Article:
Among the top banking regulators aiming a regulatory salvo at the FinTech sector: the Office of the Comptroller of the Currency.
As reported by The Wall Street Journal on Monday (March 28), the agency is likely to put forth a “formal call” this week for financial officials to begin the process of putting together a regulatory framework centered on the FinTech industry, which would tie in with the contention from banks and also tech upstarts that dominates the field to loosen up current regulations.
In an interview, and in advance of a Thursday whitepaper that would delve into “responsible innovation,” Amy Friend, chief counsel of the agency, said: “What we’re talking about now is receptivity to exploring these issues and understanding these different models as opposed to saying ‘no’ right off the bat.” This is, said WSJ, the first major move by a banking regulatory agency to set at least some parameters over online financial innovation. That being said, concrete proposals are unlikely to dot the whitepaper’s landscape. The formal comments are going to come later. Rather, the whitepaper is meant to spur a discussion within the industry.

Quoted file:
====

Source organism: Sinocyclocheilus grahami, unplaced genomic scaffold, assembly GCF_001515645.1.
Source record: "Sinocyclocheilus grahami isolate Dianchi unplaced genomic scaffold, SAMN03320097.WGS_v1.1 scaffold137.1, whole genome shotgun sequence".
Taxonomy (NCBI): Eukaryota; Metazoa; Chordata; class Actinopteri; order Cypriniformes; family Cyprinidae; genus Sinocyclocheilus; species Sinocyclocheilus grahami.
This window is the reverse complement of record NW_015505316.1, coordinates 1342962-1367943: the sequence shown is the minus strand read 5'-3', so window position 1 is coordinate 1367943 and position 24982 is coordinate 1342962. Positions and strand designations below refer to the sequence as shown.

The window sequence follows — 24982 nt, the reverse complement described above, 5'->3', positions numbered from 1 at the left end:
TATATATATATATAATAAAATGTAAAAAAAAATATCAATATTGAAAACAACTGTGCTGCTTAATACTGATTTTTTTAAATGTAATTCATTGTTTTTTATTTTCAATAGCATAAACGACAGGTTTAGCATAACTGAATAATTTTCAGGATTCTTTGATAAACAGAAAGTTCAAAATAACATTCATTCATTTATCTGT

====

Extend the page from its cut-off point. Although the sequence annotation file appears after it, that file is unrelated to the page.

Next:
Jerry Brito, executive director of Coin Center, a nonprofit advocate for digital currencies and blockchain technologies, told WSJ: “The FinTech industry … is not stopping, but many companies are scratching their heads in trying to determine whether their product is in compliance since there’s not a clear, uniform direction from the federal regulators.”
The push toward some sort of framework follows criticism from various corners that the country has been relatively slow to embrace policies that would promote FinTech growth. One beacon that has been held up is the United Kingdom, which has a program through which regulators work with companies in a joint effort to refashion the marketplace.